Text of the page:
Ban on feeding bottles; Kenya’s Ministry of Health has announced the ban on feeding bottles as of May 28, 2022.
The Parliament recently passed into law the Breast Milk Supplements (BMS) Regulation and Control Act of 2012 which listed the bottles used for feeding infants as designated products, to mean items that are within the scope of regulation by the law.
According to experts, bottle use often interferes with breastfeeding.
From May 28, bottles, teats, pacifiers, and cups with spouts will not be allowed as containers for use when it comes to feeding babies.
Manufacturers of baby foods, including infant formula, complementary feeds, and baby feeding equipment will be expected to comply with the standards and general regulations outlined in the law.
Ms. Esther Mogusu, the principal nutrition and dietetics officer at Nairobi Metropolitan Services (NMS), praised the government’s position and maintained that feeding bottles do more harm than good.
“The reason they are regulated is whatever content is fed (to a baby) using bottles is not breast milk, but often will be a non-nutritious fluid.
The teats from which the child feeds are made of silicon, which does not have the same texture as the breast nipple, and this causes what is known as nipple confusion, leading to refusal to breastfeed by the baby,” she told the Nation.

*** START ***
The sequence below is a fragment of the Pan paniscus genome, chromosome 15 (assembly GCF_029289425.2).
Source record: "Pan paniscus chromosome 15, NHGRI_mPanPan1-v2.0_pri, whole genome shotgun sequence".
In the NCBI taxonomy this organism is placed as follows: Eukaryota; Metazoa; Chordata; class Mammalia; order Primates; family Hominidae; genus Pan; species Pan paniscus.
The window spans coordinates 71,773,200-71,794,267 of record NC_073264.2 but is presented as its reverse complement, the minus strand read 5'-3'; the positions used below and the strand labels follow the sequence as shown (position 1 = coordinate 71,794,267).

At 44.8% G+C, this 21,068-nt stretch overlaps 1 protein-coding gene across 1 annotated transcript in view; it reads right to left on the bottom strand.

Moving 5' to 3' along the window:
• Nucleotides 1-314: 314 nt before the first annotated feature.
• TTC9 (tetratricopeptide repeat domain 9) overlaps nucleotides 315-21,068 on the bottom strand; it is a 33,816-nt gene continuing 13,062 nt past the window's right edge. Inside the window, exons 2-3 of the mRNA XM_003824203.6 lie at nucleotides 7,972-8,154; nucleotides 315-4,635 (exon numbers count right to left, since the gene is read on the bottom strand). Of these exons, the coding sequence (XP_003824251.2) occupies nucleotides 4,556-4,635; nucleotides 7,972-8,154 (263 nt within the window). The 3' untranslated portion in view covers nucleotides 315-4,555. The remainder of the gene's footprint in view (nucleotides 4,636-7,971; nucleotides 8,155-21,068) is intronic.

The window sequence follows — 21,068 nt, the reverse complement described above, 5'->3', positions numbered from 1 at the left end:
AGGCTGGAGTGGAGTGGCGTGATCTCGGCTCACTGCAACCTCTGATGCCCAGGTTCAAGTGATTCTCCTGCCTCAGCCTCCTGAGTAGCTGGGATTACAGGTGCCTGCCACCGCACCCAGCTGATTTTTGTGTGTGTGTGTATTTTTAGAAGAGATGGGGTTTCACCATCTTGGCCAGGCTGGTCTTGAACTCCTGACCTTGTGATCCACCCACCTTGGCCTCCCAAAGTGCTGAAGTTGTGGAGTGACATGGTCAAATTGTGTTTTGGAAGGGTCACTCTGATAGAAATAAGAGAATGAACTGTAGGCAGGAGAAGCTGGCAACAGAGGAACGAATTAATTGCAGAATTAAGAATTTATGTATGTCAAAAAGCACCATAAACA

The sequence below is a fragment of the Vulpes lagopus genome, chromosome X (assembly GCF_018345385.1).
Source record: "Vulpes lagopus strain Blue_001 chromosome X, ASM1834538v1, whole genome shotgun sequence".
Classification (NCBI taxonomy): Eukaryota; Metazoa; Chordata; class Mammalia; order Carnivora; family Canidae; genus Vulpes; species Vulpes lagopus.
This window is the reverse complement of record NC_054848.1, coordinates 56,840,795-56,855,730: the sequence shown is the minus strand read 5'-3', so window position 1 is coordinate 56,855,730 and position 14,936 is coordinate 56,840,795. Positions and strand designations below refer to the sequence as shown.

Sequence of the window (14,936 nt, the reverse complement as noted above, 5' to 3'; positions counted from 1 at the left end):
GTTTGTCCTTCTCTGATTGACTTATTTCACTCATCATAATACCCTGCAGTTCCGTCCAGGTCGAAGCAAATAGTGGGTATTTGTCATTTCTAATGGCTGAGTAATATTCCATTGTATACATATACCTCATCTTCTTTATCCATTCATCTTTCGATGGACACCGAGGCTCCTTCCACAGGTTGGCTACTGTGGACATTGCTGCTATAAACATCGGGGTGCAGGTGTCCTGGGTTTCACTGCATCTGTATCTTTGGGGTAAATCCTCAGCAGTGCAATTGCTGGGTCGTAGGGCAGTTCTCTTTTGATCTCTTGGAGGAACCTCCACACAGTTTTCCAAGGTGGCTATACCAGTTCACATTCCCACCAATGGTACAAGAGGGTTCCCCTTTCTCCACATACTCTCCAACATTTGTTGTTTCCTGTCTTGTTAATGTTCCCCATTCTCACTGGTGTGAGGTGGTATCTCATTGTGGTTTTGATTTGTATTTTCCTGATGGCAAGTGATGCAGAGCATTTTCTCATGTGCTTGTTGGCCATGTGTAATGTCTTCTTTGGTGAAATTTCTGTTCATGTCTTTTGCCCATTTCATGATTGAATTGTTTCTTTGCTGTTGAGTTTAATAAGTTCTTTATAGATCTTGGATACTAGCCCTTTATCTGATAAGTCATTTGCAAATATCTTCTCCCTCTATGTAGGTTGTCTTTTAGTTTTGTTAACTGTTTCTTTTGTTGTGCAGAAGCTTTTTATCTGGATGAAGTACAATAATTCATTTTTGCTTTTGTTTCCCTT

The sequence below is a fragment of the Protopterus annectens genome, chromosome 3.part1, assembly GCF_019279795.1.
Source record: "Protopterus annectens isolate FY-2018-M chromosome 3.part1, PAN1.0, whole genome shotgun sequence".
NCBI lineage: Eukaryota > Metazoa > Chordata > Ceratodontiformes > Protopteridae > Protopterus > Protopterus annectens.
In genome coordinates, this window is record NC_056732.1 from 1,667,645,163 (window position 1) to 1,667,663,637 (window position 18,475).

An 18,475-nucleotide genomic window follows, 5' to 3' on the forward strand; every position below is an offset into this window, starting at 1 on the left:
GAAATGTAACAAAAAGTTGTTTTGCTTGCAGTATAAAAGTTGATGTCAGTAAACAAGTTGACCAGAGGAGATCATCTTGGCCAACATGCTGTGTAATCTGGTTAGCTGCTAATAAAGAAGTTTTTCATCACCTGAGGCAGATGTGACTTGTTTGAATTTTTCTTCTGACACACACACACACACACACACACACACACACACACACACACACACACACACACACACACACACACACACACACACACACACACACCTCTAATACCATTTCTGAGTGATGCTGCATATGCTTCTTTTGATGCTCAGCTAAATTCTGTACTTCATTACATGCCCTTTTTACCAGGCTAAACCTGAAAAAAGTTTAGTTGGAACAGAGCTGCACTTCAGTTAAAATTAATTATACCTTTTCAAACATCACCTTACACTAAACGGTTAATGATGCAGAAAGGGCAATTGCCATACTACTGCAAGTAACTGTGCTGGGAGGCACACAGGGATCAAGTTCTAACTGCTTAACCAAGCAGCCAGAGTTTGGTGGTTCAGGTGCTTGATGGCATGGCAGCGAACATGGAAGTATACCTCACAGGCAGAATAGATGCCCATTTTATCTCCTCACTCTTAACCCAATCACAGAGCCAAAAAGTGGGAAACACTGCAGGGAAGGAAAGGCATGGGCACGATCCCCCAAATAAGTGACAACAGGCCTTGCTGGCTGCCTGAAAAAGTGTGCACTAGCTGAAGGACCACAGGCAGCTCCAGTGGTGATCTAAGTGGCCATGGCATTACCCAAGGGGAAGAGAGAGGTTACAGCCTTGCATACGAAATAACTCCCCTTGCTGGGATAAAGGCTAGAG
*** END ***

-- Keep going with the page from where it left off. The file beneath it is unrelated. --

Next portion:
Ms. Mogusu further explained that suckling from a bottle causes pressure on the inner ear and children will suffer recurrent ear inflammation.
The teat also causes misalignment of the jaw because of the fact that a child has to bite on it, leading to dental caries because of sugars from the fluid in the bottle. Bottles are not easy to clean because they have multiple grooves and often hide bacteria and microorganisms, making it difficult to clean by washing regularly, causing frequent diarrhea and infections to the child.
Ban on feeding bottles; social and economic effects
Dr Patrick Amoth, the acting director-general at the Health Ministry, said as per the 2019 Social and Economic Effects of Child Undernutrition Kenya Country Report, in 2014, the Kenyan economy lost Sh373.9 billion (US$ 4.2 billion) or 6.9 percent of the gross domestic product due to health, education and productivity-related costs associated with child undernutrition.
Dr. Amoth lamented that malnutrition was an impediment to the progress towards achieving the global, regional and national social and economic development goals, such as Vision 2030.
It was also the cause of half of the child deaths worldwide, denying generations the chance to grow to their full physical and cognitive potential and significantly impacting health outcomes, and national economic development.
“In Kenya, malnutrition is a leading cause of infant and child morbidity, mortality, and hospital admission, a situation that urgently requires our interventions as stakeholders,” said Dr. Amoth.